Antares rocket boosts Cygnus supply ship toward International Space Station

Northrop Grumman’s Antares rocket lifts off from Wallops Island, Virginia. Credit: NASA/Bill Ingalls

A commercial Cygnus cargo freighter packed with 3.8 tons of medical and pharmaceutical experiments, technology demonstration hardware, CubeSats, food and supplies rode an Antares rocket into orbit from Virginia’s Eastern Shore on Wednesday afternoon on the first leg of a day-and-a-half journey to the International Space Station.

The 139-foot-tall (42.5-meter) Antares rocket lit two Russian-made kerosene-fueled RD-181 main engines and climbed away from launch pad 0A at Wallops Island, Virginia, at 4:46:07 p.m. EDT (2046:07 GMT) Wednesday after a smooth countdown.

The two-stage launcher quickly rose from the launch pad overlooking the Atlantic Ocean, clearing four lightning masts within seconds as the first stage’s hydraulic steering system engaged to direct the rocket toward the southeast, aligning with the flight path of the space station.

The twin-engine first stage generated 864,000 pounds of thrust at full power and fired for 3 minutes, 35 seconds, before shutting down and dropping away to fall into the Atlantic. After a brief coast, the Antares rocket’s solid-fueled second stage ignited to send the Cygnus supply ship into orbit.

Northrop Grumman’s telemetry commentator confirmed an on-target separation of the 15,940-pound (7,230-kilogram) Cygnus spacecraft around nine minutes after liftoff, and officials declared the launch a success.

“Beautiful day, a fantastic launch,” said Joel Montalbano, NASA’s deputy program manager for the International Space Station. “It’s great to have another cargo vehicle on its way to the International Space Station.”

The Antares rocket lifts off Wednesday from Virginia’s Eastern Shore. Credit: Northrop Grumman

In a first, the Antares rocket carried 63 tiny student-built “ThinSats” as secondary payloads on the second stage. Strung together in groups of three or six, the ThinSats are each about the size of a slice of bread, containing solar cells to produce power, data transmitters and sensors to measure parameters such as temperatures and pressures.

The Antares upper stage deployed the ThinSats a few minutes after the Cygnus spacecraft — the mission’s primary payload — separated from the rocket.

Using a standardized form factor, children from middle school age to university students integrated sensor and transmitter hardware on the ThinSats with the support of the Virginia Commercial Space Flight Authority, Twiggs Space Lab, Northrop Grumman, and NASA’s Wallops Flight Facility.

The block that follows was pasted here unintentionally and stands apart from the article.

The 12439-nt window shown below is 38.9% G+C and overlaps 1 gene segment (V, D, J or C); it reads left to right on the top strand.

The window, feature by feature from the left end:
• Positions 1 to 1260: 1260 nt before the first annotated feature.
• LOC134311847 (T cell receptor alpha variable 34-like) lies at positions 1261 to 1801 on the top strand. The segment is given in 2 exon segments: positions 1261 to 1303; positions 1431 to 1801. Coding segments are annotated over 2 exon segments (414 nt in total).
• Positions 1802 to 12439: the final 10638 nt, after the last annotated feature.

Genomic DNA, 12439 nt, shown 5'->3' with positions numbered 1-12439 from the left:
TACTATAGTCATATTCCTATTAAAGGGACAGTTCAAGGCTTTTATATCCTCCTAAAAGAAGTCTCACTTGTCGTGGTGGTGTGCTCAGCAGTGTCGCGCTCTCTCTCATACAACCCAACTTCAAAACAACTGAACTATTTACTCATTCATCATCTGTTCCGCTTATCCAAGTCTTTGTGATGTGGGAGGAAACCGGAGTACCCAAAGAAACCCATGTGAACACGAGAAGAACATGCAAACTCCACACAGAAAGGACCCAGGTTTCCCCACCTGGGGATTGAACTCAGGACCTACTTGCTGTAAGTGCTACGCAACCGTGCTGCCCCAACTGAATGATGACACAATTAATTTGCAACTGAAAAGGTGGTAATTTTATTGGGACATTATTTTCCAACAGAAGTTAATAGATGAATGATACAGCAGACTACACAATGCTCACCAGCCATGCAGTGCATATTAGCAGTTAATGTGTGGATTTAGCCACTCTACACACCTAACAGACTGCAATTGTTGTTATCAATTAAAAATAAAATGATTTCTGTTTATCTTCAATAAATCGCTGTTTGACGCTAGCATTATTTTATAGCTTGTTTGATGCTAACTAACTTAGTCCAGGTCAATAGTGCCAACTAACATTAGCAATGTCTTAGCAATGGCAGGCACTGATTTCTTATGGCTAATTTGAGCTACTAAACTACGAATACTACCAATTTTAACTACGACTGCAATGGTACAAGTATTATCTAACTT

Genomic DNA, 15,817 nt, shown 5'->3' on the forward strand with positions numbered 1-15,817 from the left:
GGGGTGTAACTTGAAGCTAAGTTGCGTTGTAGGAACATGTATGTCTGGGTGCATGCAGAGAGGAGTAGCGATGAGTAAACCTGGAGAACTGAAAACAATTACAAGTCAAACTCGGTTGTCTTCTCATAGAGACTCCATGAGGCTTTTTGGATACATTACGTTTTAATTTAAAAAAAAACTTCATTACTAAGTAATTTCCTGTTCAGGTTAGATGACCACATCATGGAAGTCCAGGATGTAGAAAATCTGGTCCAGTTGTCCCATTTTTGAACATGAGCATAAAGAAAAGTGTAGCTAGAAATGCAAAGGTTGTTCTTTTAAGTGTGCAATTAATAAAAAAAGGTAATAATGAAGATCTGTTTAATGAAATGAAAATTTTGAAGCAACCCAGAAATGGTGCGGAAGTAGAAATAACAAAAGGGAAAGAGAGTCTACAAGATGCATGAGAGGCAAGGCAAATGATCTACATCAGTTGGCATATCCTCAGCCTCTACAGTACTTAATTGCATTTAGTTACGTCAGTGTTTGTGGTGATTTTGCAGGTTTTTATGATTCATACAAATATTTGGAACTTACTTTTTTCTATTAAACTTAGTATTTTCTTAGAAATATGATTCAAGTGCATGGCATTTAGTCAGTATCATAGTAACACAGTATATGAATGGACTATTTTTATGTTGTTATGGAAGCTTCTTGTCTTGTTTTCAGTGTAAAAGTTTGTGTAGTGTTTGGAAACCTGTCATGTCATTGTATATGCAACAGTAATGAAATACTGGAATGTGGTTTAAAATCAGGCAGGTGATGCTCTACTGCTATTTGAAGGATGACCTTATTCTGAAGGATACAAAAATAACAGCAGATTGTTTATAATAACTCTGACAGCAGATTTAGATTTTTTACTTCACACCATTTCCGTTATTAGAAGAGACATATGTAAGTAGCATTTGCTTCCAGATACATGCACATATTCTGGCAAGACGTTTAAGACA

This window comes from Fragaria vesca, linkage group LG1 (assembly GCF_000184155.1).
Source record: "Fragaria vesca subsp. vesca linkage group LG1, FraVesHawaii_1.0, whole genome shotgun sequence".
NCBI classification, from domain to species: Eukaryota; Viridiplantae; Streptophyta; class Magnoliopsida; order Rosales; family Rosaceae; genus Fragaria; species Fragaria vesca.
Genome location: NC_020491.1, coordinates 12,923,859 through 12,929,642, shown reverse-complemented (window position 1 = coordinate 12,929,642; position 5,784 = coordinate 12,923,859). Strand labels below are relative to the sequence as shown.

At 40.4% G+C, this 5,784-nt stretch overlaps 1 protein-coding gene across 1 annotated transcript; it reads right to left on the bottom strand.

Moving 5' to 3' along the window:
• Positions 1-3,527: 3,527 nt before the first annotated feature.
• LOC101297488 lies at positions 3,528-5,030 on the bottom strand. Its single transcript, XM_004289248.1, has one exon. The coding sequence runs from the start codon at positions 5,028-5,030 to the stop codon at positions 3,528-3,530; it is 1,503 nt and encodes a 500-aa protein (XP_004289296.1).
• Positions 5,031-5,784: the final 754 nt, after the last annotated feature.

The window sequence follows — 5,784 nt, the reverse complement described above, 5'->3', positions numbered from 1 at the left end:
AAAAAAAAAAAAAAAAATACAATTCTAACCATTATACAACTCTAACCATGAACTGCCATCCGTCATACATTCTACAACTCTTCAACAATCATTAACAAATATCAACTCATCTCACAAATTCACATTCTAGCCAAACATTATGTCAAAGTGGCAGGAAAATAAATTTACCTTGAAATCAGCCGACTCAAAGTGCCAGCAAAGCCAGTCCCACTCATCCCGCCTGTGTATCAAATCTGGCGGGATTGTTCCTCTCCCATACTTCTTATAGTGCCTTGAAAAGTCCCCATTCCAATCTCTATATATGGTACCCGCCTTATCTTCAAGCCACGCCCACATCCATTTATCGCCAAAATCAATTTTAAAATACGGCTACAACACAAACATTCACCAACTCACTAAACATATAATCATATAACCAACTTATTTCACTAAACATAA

“My whole passion in the industry and in academia is kids’ education,” said Bob Twiggs, co-inventor of the CubeSat and the ThinSat. “I got really turned on by being able to do something in space, and if you can get these kids turned on, boy, you’ve got to step out of the road, or they’re going to run right over the top of you.

“So doing something like this at a cost that you can get down into the elementary schools … I think is really great.”

Students from 70 schools in nine states contributed to the ThinSats launched Wednesday. Officials said they received telemetry signals from 43 of the ThinSats by Wednesday night, and more data was expected overnight into Thursday.

The ThinSats launched into an orbit with a perigee, or low point, of 125 miles (201 kilometers). At that altitude, aerodynamic drag will quickly cause the tiny spacecraft to fall back into the atmosphere and burn up, likely within five or 10 days. The quick decay alleviates concerns that the miniature satellites, which may be too small to be accurately tracked via radar, could pose an orbital debris hazard.

The ThinSats are powered by solar cells provided by Alta Devices. Credit: Alta Devices

A slightly larger spacecraft, or CubeSat, named SASSI^2 separated from the Antares rocket’s upper stage with the ThinSats. Short for the Student Aerothermal Spectrometer Satellite of Illinois and Indiana, SASSI^2 carries instruments from the University of Illinois and Purdue University to measure pressure, heat flux and spectral data as the CubeSat encounters aerodynamic resistance in the upper atmosphere before it burns up on re-entry.

The Cygnus spacecraft activated its communications, propulsion and guidance and navigation systems moments after deploying from the Antares rocket, according to Frank DeMauro, vice president of Northrop Grumman’s space division.

The cargo freighter completed two orbit-raising burns shortly after separation from the Antares second stage, putting the spacecraft on course to arrive at the space station early Friday. The Cygnus also unfurled its two fan-shaped solar arrays to begin generating power, DeMauro said in a post-launch press conference.

The craft completed the two initial orbit-raising maneuvers autonomously using the supply ship’s on-board navigation computer, demonstrating a new capability that enables the Cygnus to reach the space station in a little more than 36 hours, instead of the more standard two or three days.

“We’re going from launch to being on the ISS in about a day-and-a-half, and one of the things that enables us to get there so quickly is those targeted altitude burns,” DeMauro said.